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This section provides different bathing regiments. All bathing regiments should be developed during inpatient rehabilitation by either a nurse or an occupational therapist. As additional functional recovery returns schedule a visit with your occupational therapist to developing new bathing regiment.

Bathing tips:

  • Check the water temperature before bathing someone because the patient can’t feel below their level of injury

  • Use a two in one shampoo and conditioner for the hair – makes it faster and quicker

  • Wash from the head to the toes, leaving the private area and under armpits for last

  • Completely dry the entire body with soft absorbing towels

  • For overweight people with skin folds, make sure you dry these areas completely

  • Moisturize the skin with a moisturizing lotion

Inpatient Rehabilitation tips:

  • Nurse

    • Should help develop the specific techniques and protocols for the bathing regiment

  • Occupational Therapist

    • Should help develop the specific physical and functional independence aspects of the bathing regiment

Bed or Shower Bath

Learning the proper techniques for a clean and sanitary bathing regiment can be learned while attending inpatient rehabilitation. After developing the specific techniques mollify the regiment for the patient’s comfort.

Creating an accessible bathroom in your home

There are many factors that are involved when creating an accessible bathroom.  Working with many different skilled professionals is the key to constructing the best possible accessible bathroom.

First get an architect and an occupational therapist involved with the design of the bathroom using the space available.  The architect and occupational therapist should work together to develop a functionally accessible bathroom for your specific needs.

Once the design is made then contact building contractors.  Contact as many building contractors as you can. I recommend at least at a minimum of three, so you can price around to see who is the least expensive.  I recommend asking around to other friends in wheelchairs or rehab facilities to find contractors that are credible.  A lot of contractors are scam artists, be aware.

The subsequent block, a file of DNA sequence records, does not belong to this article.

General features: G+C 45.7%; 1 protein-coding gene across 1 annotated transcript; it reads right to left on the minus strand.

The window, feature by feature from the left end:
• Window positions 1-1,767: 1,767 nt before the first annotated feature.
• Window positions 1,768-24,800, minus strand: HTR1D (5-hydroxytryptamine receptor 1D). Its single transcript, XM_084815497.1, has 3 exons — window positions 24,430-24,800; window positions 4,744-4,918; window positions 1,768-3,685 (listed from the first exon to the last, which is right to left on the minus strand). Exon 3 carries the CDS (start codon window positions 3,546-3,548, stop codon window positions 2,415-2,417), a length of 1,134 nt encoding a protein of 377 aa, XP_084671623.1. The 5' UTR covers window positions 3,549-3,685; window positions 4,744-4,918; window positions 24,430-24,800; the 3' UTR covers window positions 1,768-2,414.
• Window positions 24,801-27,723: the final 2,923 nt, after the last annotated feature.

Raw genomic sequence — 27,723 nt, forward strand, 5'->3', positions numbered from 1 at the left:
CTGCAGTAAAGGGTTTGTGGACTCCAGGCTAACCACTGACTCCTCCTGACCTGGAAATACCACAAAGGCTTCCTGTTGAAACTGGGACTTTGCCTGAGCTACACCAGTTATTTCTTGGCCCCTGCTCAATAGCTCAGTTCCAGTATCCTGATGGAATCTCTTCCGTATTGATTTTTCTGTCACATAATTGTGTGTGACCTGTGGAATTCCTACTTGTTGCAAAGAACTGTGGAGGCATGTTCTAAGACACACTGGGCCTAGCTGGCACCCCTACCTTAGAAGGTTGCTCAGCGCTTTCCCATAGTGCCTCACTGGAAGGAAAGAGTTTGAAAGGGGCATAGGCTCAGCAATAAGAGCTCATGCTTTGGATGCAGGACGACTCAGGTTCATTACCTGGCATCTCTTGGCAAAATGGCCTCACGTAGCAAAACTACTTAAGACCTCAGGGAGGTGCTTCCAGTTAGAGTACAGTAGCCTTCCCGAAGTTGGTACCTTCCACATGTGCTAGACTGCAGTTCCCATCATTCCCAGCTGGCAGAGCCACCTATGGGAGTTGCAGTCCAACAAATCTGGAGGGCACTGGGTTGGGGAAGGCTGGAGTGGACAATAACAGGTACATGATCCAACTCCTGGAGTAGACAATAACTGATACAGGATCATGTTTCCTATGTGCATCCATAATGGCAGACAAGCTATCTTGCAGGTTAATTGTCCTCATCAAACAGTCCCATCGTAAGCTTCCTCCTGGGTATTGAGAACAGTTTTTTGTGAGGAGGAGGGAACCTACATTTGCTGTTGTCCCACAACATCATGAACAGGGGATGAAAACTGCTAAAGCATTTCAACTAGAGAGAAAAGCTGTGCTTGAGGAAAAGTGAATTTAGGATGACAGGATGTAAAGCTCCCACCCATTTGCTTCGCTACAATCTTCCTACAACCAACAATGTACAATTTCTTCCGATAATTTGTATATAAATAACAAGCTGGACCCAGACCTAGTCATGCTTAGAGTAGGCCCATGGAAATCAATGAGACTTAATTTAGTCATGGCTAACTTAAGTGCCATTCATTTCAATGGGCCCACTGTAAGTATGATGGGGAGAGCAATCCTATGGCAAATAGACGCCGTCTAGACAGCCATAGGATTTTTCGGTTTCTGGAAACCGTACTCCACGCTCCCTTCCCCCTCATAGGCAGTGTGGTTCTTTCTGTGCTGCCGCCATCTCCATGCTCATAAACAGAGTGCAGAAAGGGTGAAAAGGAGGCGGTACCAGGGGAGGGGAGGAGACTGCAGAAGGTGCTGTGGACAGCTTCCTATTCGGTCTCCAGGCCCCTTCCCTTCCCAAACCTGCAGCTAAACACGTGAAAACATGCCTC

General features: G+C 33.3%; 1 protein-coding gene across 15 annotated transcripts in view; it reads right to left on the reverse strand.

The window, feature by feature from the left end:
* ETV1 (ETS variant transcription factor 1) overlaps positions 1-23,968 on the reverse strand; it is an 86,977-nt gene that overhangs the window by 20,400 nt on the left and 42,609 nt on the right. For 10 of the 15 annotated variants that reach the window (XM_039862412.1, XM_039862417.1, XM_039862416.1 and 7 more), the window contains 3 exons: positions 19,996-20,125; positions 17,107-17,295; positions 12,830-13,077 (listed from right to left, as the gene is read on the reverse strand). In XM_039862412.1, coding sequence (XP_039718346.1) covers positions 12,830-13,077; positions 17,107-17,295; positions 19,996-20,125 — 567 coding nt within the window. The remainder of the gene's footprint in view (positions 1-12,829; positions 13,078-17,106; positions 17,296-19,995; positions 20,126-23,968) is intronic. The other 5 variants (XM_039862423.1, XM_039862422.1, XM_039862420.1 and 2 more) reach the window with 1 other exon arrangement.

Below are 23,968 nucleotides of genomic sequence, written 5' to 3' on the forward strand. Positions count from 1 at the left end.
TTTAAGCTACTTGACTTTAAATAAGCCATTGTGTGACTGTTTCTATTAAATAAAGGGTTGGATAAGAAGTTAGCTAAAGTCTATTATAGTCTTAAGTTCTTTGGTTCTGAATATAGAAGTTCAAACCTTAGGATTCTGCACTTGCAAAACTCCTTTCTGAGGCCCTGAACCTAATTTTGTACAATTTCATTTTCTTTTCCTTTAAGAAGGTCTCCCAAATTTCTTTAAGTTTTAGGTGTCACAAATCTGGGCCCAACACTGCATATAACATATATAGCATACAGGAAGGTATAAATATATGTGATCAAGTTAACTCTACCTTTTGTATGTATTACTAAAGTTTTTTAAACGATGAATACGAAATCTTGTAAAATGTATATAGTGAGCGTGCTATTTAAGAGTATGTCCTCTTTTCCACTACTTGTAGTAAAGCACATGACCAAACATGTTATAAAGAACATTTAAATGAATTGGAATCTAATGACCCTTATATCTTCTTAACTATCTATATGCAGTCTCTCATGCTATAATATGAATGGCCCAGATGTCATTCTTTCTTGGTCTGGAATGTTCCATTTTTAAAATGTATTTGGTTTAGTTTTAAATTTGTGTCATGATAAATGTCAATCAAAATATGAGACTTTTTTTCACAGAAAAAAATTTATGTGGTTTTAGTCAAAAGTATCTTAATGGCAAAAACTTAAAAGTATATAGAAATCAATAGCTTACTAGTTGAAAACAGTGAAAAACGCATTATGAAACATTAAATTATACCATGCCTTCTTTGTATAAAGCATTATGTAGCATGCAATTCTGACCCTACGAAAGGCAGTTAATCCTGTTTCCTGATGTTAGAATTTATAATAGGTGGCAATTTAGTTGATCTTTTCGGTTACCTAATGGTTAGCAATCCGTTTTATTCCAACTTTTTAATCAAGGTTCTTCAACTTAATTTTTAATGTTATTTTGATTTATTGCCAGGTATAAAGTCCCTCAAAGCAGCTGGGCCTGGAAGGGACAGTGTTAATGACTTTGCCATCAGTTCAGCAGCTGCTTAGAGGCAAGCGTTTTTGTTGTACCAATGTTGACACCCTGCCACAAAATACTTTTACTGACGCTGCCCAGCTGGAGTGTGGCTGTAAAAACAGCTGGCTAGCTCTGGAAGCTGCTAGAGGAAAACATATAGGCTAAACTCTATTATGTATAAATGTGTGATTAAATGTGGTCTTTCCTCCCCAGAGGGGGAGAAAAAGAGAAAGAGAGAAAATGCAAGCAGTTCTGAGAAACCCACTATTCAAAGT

For more on accessibility and universal design, click here

Some supplies and equipment that might help:

Wash Basin

wash basin.

wash basin.

“Designed to permit complete immersion of the forearm or foot. Holds 7 quarts. 14″ x 101?2″ x 41?4″ (36 x 27 x 11cm). Individually poly bagged.”

Combi Tilt Chair

“Simple to use, backrest- activated tilting functions allows the chair to be tilted 25° backwards or 5° forwards for easier patient removal. Chair height, seat, neckrest, footrests, and armrests are adjustable. Measures approx. 21″W x 43″D x 37½”H (53 x 109 x 95cm) overall. Seat is 20″W x 17″D (51 x 43cm).”

Deluxe All-In-One Commode

All-in-one Commode.

All-in-one Commode.

“Welded steel construction increases strength and durability. Plastic armrests are comfortable. Easy, tool-free assembly. Also comes with commode bucket, cover and splash shield. Durable plastic snap-on seat with lid. Adjusts from 18″ to 22″ (46-55cm) in 1″ (2.5cm) increments. Unit is 24″W (61cm) with width between arms of 18″ (46cm). Supports up to 300 lbs. (136kg).”

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